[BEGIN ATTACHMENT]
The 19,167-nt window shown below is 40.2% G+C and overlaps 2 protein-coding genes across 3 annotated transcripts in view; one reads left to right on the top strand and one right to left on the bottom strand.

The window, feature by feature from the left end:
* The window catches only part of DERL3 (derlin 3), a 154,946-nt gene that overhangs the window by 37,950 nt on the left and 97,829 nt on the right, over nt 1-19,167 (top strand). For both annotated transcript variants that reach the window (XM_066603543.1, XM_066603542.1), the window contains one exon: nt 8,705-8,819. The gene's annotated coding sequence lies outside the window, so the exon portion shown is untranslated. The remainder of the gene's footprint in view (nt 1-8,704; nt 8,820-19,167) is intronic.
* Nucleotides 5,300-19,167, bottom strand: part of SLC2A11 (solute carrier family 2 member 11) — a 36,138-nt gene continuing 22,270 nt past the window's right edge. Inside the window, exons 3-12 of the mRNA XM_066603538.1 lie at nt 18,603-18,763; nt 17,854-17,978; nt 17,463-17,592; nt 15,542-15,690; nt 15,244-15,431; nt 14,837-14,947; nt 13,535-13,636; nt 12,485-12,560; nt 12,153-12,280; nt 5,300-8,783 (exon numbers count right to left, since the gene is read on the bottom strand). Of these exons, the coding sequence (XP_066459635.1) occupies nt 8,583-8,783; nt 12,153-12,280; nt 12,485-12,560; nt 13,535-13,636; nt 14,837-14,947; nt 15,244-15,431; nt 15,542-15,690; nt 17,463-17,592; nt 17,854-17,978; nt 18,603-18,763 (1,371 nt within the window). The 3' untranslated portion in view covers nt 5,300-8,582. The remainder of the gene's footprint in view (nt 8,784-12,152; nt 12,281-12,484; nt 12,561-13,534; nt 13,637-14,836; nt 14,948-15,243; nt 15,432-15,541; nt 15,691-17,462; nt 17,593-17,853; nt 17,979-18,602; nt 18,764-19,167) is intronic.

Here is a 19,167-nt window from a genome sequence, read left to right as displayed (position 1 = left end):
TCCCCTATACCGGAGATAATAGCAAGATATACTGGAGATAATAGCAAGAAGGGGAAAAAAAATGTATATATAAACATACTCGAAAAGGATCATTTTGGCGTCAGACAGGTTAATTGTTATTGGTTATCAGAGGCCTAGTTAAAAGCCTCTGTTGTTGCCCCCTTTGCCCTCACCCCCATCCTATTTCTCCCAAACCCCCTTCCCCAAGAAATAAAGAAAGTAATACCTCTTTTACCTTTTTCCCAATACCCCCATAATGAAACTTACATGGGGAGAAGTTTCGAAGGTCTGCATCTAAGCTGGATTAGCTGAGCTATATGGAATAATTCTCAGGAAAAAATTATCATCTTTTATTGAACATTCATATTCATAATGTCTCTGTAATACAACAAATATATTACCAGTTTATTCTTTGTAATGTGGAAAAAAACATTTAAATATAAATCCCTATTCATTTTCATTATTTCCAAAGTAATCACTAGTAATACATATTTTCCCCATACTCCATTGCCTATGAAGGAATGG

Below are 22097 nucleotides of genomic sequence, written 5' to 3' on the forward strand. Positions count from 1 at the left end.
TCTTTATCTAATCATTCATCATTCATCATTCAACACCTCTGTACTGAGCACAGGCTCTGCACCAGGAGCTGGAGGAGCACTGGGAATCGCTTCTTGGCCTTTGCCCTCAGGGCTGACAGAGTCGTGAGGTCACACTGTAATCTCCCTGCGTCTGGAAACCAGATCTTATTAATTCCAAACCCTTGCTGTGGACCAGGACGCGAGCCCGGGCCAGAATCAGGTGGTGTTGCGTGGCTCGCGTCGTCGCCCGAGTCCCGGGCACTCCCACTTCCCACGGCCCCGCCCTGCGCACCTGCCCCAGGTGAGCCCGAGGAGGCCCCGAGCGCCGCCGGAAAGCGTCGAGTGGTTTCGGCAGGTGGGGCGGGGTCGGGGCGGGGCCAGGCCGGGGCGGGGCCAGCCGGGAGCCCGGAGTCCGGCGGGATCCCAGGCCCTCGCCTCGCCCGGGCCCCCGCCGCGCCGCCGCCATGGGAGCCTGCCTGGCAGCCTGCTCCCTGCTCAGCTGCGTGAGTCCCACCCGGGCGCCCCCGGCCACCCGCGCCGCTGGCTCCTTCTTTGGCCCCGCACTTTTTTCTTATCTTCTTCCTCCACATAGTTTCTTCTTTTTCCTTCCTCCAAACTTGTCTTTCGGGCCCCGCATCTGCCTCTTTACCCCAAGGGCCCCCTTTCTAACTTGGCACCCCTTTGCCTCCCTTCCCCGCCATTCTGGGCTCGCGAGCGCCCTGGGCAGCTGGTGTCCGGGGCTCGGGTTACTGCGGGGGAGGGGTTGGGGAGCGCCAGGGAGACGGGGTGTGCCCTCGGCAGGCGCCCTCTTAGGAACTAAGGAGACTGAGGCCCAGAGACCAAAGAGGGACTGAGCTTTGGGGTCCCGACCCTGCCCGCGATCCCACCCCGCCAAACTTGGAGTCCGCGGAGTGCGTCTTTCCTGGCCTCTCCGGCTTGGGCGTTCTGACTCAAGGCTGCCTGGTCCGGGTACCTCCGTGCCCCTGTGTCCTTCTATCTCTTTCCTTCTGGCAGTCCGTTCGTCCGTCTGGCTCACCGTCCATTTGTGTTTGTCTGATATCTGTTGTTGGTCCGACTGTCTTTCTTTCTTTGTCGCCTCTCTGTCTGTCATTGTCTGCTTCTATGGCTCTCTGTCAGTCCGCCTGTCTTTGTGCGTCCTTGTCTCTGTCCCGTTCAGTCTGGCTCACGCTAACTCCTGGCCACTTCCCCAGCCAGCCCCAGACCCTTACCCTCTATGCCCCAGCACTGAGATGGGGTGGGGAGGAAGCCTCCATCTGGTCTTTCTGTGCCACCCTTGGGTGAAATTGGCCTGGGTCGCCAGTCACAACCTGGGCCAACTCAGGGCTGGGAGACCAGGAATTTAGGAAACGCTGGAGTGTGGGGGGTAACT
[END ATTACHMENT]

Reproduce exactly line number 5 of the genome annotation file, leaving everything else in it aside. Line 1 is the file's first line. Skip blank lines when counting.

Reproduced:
Here is a 19,167-nt window from a genome sequence, read left to right as displayed (position 1 = left end):